Domestic violence is despicable, we can all agree on that. It is violence invariably perpetrated by the husband on the wife in an unhappy and fragile relationship, where the wife has little or no chance of defending herself. It is invariably perpetrated within the family home, and often in front of the children, which makes it all the more despicable. It is almost always fuelled by alcohol and pig ignorance.
No less a luminary than Sir Mark Potter, President of the Family Division of the High Court, is concerned at the dramatic drop in the number of complaints from battered wives since the advent of the Domestic Violence Act 2007, which brought criminal sanctions into what was formerly the preserve of the civil jurisdiction. He wonders why. Really?
Time and again in my professional practice, I encounter battered wives, many of whom have sustained serious injuries, who are unwilling to support a prosecution, be it criminal or civil, and amazingly, they take these pig ignorant and alcohol fuelled husbands back into the family fold, and so the vicious cycle begins again. The Police get fed up with having to act as peacemakers when they should have better things to do, and the CPS and the courts get thoroughly exasperated, not least by the waste of public time and money.
The battered wife has very few options available to her. A small number decide to end the relationship, and with their help, the violent husband can be removed from the scene long enough to give the wife a chance to rebuild her life. But with the pig ignorant husband seething with resentment and ready to settle the score as soon as he is released, even a change of location well away from her former life, perhaps even a change of name, may not be enough to save the wife, and few indeed can simply pick up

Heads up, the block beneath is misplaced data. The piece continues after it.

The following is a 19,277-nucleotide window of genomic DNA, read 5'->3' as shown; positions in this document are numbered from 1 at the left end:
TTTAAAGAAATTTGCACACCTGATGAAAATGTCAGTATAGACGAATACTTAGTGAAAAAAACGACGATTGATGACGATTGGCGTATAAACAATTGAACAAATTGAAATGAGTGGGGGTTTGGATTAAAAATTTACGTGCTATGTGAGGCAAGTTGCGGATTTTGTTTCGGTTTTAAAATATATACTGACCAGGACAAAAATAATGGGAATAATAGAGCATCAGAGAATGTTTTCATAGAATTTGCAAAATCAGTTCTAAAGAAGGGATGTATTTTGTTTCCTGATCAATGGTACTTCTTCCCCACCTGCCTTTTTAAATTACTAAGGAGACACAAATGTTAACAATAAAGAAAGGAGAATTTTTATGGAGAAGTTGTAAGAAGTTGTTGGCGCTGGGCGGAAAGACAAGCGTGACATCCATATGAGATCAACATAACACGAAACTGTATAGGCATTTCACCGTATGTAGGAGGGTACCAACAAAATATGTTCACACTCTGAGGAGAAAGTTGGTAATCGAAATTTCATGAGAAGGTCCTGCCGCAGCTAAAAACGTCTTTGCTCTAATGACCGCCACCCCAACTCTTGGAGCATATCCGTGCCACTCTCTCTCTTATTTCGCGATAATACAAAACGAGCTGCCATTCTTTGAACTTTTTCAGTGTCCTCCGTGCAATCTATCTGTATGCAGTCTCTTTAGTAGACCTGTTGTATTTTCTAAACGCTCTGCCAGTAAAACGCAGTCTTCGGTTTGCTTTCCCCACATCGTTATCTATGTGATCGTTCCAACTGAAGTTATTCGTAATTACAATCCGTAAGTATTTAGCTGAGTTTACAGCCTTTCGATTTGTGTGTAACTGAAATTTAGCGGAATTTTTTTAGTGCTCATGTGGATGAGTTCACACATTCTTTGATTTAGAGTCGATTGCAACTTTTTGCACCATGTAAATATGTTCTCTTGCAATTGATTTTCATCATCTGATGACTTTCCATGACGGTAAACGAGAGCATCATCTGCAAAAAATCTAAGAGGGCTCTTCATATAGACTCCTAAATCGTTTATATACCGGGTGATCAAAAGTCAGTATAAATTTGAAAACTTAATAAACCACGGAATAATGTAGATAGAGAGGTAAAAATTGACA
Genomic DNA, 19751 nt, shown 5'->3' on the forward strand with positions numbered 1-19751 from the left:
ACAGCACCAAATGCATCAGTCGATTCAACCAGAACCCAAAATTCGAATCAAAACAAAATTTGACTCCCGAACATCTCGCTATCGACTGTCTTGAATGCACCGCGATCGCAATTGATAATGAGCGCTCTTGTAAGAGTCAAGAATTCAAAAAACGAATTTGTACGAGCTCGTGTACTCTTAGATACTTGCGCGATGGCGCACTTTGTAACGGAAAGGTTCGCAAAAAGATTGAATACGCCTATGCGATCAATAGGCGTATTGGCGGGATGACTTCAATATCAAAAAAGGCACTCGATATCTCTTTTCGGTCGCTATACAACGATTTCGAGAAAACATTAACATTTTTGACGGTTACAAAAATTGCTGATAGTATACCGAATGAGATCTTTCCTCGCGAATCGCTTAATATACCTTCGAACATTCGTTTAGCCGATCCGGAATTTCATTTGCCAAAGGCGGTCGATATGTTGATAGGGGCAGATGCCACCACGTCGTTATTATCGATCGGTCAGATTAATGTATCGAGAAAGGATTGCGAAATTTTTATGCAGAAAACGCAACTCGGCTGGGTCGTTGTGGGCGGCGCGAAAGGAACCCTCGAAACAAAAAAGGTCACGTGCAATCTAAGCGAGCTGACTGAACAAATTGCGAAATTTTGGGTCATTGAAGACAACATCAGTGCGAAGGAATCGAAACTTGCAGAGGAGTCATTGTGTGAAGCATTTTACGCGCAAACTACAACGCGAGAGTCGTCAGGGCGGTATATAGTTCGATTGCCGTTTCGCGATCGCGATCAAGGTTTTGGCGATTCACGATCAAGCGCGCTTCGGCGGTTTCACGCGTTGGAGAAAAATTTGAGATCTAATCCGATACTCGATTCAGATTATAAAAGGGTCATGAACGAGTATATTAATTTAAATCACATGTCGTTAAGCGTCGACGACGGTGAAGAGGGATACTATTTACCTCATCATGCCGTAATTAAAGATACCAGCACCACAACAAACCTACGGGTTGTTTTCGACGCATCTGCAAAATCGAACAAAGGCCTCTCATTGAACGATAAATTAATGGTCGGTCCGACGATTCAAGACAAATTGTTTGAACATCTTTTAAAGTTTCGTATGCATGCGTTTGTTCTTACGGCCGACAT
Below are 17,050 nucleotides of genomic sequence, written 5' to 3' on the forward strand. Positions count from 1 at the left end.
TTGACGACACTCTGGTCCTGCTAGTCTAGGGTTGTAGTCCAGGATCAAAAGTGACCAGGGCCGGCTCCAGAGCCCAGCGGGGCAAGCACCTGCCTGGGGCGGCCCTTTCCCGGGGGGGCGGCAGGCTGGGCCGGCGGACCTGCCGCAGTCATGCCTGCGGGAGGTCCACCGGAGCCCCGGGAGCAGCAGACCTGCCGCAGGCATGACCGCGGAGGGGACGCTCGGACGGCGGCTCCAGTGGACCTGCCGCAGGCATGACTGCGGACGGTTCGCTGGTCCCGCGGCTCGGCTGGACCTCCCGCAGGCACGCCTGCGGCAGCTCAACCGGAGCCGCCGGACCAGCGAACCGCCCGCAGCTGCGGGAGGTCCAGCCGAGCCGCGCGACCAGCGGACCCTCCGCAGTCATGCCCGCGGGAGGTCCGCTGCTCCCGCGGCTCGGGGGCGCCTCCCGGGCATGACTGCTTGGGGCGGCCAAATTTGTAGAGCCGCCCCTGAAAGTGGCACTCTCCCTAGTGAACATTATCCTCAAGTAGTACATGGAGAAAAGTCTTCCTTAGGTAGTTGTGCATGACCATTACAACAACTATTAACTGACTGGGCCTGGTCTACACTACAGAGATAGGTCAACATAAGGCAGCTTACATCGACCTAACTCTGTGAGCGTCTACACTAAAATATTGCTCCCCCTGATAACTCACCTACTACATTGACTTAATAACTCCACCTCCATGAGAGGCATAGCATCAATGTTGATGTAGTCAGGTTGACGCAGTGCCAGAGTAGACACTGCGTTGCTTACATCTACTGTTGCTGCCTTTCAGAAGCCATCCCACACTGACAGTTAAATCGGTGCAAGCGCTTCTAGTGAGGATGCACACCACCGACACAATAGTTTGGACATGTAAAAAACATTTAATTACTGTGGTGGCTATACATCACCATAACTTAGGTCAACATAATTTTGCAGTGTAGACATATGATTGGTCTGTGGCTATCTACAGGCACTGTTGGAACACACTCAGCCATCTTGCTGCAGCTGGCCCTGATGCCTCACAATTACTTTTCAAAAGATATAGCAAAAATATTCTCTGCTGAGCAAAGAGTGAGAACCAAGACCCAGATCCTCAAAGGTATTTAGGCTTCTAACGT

sticks and move away. These wives will be spending the rest of their lives looking over their shoulder, and that’s no way to live.
So most of these sad victims resign themselves to the fact that they will never be rid of their violent partners. They delude themselves into believing, or at least hoping, that their violent husbands will see the light and turn over a new leaf, and whilst waiting for a conversion of damascene proportions, they prepare themselves for more of the same.
The Domestic Violence Act, whilst well intentioned, was set up to fail, and it doesn’t take rocket science, or meetings with the Justice Secretary or surveys amongst the lower judiciary, to tell us what we all knew in the first place.
Criminal sanctions and imprisonment are not the answer. At the risk of overburdening the already overburdened probation service, these violent husbands need counselling. There are excellent courses available on anger management and alcohol awareness, to name but two, which should be compulsory. These, coupled with injunctions available within the civil jurisdiction to exclude the husband from the matrimonial home until he has passed the various courses, summa cum laude, are the best way forward
in tackling a distressing and seemingly intractable problem.